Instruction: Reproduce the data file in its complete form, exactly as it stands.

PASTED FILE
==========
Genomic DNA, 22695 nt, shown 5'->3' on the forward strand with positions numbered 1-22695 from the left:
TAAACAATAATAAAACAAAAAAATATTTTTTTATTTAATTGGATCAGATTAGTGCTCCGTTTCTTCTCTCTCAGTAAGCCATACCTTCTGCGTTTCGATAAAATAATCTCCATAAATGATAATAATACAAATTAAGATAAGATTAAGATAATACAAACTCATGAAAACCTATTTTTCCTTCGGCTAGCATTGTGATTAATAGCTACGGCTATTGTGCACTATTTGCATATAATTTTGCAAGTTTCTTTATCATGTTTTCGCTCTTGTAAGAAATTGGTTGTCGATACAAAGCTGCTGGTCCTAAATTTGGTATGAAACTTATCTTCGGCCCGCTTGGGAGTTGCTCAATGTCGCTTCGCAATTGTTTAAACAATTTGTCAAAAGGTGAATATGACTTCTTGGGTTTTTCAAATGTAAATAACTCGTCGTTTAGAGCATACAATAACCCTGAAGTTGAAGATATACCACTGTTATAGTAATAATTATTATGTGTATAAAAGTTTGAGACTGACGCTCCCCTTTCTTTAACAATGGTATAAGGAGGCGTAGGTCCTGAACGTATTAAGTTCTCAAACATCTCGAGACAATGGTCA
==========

Genomic DNA, 22695 nt, shown 5'->3' on the forward strand with positions numbered 1-22695 from the left:
TAAACAATAATAAAACAAAAAAATATTTTTTTATTTAATTGGATCAGATTAGTGCTCCGTTTCTTCTCTCTCAGTAAGCCATACCTTCTGCGTTTCGATAAAATAATCTCCATAAATGATAATAATACAAATTAAGATAAGATTAAGATAATACAAACTCATGAAAACCTATTTTTCCTTCGGCTAGCATTGTGATTAATAGCTACGGCTATTGTGCACTATTTGCATATAATTTTGCAAGTTTCTTTATCATGTTTTCGCTCTTGTAAGAAATTGGTTGTCGATACAAAGCTGCTGGTCCTAAATTTGGTATGAAACTTATCTTCGGCCCGCTTGGGAGTTGCTCAATGTCGCTTCGCAATTGTTTAAACAATTTGTCAAAAGGTGAATATGACTTCTTGGGTTTTTCAAATGTAAATAACTCGTCGTTTAGAGCATACAATAACCCTGAAGTTGAAGATATACCACTGTTATAGTAATAATTATTATGTGTATAAAAGTTTGAGACTGACGCTCCCCTTTCTTTAACAATGGTATAAGGAGGCGTAGGTCCTGAACGTATTAAGTTCTCAAACATCTCGAGACAATGGTCA